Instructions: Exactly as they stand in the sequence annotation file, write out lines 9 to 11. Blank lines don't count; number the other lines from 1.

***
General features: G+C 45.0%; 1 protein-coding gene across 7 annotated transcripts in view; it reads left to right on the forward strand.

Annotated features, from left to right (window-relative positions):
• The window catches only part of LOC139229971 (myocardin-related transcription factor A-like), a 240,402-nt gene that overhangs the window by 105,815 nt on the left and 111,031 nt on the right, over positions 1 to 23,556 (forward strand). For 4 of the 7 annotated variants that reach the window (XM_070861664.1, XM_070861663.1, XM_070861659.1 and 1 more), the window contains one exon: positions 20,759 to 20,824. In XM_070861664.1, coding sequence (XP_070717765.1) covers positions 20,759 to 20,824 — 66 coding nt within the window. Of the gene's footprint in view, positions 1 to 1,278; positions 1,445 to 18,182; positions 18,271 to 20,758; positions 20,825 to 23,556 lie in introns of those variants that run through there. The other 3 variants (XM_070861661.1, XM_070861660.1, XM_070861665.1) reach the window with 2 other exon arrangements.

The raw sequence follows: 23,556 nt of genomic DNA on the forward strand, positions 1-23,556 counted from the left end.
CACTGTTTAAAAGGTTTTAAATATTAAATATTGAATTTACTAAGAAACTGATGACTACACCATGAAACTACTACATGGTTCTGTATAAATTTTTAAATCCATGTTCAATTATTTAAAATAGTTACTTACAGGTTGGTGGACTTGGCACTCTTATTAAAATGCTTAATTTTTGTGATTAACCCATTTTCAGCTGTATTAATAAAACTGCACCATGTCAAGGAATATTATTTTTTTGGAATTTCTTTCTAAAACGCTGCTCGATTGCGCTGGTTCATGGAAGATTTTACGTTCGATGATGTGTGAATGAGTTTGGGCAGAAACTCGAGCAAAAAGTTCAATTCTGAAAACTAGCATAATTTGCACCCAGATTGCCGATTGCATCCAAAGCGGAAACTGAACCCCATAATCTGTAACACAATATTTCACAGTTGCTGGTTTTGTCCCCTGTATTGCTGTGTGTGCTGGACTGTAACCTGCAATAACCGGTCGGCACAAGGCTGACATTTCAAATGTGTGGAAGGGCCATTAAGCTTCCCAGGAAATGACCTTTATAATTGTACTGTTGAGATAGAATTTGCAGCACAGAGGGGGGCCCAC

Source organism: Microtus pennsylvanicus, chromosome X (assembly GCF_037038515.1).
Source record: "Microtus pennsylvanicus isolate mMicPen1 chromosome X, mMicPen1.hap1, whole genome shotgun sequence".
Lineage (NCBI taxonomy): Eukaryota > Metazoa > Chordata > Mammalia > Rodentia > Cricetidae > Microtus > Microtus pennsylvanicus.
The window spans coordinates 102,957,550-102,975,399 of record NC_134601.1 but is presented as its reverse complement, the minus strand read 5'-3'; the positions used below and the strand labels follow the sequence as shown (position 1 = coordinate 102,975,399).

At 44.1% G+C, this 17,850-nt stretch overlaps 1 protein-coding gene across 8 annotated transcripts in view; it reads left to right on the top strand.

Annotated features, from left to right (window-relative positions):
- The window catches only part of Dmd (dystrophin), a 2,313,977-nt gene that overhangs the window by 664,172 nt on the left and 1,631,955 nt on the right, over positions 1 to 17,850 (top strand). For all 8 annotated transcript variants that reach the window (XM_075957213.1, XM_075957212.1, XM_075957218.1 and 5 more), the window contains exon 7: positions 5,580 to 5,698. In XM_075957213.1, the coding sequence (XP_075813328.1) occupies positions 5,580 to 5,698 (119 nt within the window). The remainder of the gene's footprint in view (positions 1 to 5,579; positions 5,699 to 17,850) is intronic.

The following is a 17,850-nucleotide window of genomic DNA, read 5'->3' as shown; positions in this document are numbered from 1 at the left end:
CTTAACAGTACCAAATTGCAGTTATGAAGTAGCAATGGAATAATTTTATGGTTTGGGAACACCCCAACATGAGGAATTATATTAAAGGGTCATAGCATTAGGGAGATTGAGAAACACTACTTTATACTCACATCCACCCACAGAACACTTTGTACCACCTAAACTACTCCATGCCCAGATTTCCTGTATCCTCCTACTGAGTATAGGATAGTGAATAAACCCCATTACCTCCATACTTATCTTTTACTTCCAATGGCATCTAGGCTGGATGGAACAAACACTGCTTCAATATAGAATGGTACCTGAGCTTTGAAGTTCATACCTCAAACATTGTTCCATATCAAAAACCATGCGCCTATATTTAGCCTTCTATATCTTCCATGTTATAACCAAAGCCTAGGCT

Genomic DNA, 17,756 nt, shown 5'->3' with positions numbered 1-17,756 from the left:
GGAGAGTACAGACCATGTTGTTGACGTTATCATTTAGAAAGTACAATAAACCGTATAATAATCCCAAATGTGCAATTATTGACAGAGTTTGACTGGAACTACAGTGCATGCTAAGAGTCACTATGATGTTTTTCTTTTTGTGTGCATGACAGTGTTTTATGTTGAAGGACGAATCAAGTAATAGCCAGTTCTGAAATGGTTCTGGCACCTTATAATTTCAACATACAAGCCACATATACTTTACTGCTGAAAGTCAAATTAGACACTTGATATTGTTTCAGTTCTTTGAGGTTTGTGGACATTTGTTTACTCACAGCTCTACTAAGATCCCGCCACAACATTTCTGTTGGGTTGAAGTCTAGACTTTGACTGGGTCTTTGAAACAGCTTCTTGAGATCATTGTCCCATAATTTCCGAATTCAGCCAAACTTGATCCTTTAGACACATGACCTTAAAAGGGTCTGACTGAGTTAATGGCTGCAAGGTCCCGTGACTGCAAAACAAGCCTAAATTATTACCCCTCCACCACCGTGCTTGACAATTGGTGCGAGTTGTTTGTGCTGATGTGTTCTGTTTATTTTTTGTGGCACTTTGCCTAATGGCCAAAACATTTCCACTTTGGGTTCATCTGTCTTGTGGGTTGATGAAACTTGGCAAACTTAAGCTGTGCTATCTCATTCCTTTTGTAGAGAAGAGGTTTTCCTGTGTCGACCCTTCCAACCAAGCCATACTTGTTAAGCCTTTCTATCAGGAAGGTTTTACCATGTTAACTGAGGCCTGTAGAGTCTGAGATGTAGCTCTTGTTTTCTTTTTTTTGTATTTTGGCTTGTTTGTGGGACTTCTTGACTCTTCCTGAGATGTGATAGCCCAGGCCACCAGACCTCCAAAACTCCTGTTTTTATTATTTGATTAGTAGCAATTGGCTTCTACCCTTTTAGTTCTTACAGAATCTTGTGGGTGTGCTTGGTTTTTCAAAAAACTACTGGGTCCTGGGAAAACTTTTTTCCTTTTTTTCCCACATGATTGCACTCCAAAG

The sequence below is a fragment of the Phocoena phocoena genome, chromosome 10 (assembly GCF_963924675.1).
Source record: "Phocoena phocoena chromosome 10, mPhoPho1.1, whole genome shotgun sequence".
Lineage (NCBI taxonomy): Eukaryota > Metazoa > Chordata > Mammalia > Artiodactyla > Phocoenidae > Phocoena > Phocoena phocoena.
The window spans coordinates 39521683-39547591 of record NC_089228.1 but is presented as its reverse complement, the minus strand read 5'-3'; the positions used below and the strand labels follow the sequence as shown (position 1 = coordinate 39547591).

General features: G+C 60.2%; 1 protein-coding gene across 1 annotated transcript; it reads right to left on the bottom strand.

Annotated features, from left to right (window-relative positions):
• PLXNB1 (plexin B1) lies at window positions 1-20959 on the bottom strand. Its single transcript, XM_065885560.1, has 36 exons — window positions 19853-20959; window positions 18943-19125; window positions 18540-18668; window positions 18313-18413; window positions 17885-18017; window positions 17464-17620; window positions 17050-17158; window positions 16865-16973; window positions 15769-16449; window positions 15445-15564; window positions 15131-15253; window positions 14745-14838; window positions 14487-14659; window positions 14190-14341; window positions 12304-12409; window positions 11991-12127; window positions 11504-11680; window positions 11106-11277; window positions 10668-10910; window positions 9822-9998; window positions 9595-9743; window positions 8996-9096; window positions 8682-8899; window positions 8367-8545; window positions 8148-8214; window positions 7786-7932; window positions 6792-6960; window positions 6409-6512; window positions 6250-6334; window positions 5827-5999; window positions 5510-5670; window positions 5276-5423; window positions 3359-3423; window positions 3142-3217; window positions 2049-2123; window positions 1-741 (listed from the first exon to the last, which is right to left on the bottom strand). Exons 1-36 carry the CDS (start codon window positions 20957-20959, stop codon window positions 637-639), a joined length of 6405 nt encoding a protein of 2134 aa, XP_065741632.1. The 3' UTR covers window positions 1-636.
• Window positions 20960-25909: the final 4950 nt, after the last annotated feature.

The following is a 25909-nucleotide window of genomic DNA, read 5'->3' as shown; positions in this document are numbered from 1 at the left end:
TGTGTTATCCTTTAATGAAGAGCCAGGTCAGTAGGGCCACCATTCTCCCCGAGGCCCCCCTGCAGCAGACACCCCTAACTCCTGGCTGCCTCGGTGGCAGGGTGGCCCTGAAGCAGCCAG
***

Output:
The window spans coordinates 102,957,550-102,975,399 of record NC_134601.1 but is presented as its reverse complement, the minus strand read 5'-3'; the positions used below and the strand labels follow the sequence as shown (position 1 = coordinate 102,975,399).

At 44.1% G+C, this 17,850-nt stretch overlaps 1 protein-coding gene across 8 annotated transcripts in view; it reads left to right on the top strand.

Annotated features, from left to right (window-relative positions):